From a 2016 survey from CIVICUS and Civil Society Europe, the global situation of civic space is by no means a robust one. Even in Sub Saharan Africa, as early as in 2000, governments are curtailing civil society organizations from accessing foreign funds. Numbers and figures from indicators do not display positive trends on civic space conditions throughout the world. However, minimum action from the international community on the global platform has been done to expand and protect civic space. Recent crises and conflicts from parts of the world show geopolitical and economic interests are shifted, which makes the future for an improvement of civic space is rather dim.
In 2019, the importance of protecting “civic space” has been recognized as a term by C20 Japan in both the final report and Tokyo Declaration. According to both documents, protecting civic space is necessary to tackle global challenges, in the SDGs Goal 16 context. It should be noted that civic space, as an ongoing aspect, was present in the C20 in the 2020 and 2021 communique and report. Nevertheless, the attempt to reach a mutual understanding to initiate a joint action between states to prevent a more deteriorating civic space never came into life.
After the fall of the New Order regime in 1998, Indonesia has had a steady and robust civil society. However, recent studies show that Indonesia is experiencing democratic regression; in which shrinking civic space is part of the deteriorating values. Within this climate, Indonesian civil society organizations saw the G20 presidency as windows of opportunity to expand civic space issues on a global scale. In order to have civic space issues formally captured within the G20 platform, it has to be a part of the C20 working group–the civil society’s official engagement with the G20. At that time, there were no specific working groups on civic space present under the C20 in early 2022. PSHK (Pusat Studi Hukum dan Kebijakan Indonesia or the Indonesia Centre for Law and Policy Studies), YAPPIKA-ActionAid Indonesia and Penabulu Foundation–all civil society organization based in Indonesia– requested the C20 Secretariat for a new working group on civic space. The request was responded positively by the C20 Indonesia Secretariat and the Civic Space Sub-Working Group was incorporated along with the education and digitalization working group, thus establishing the Education, Digitalization and Civic Space Working Group (EDCS WG).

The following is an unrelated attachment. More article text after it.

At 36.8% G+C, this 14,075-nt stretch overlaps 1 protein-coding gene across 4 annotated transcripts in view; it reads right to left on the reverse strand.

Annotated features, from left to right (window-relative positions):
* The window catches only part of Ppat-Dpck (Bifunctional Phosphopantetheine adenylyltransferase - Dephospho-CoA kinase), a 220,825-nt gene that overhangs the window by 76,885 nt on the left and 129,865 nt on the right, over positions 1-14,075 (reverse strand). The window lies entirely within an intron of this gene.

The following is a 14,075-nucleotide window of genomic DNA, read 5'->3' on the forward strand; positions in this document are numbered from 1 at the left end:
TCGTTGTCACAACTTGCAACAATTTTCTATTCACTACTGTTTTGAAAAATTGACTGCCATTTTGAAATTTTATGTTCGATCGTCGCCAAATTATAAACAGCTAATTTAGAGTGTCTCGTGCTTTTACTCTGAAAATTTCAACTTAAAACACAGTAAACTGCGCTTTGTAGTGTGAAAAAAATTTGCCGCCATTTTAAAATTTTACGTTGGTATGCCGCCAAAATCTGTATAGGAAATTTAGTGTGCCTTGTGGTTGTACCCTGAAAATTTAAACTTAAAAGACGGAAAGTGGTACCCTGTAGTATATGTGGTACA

Establishing a permanent civic space working group in the G20 and C20 is an option to provide a necessary push on global level. Such a working group would be the minimum baseline of what the C20 are able to do. However, forming a working group on a global platform consisting of the world’s major economic players focusing on economic development like the G20 can only do so much if there is limited commitment to protect and expand civic space from state members. What the G20 is able to do is to acknowledge that they have civic space problems in G20 official documents. One way to manifest this is to provide a government counterpart for civic space working groups in the future. G20 members should be willing and able to set the bar high as exemplary to other countries in terms of global and national commitment to protect and expand civic space; considering shrinking of civic space will negatively impact economic growth and hinder the quality of life of their people.
The C20 Civic Space Sub-Working Group Policy Brief is just a small dot of an attempt of collective action from civil society organizations and individuals from all over the world. This tiny brief is trying to voice out all the concerns from India, Japan, Switzerland, Indonesia and other countries who are not G20 members like Ukraine and Mongolia.
As a closure, on behalf of the C20 Civic Space Sub-Working Group, we would like to extend our warmest gratitude to those of you who are willingly to allocate their time and resources to make this policy brief happen.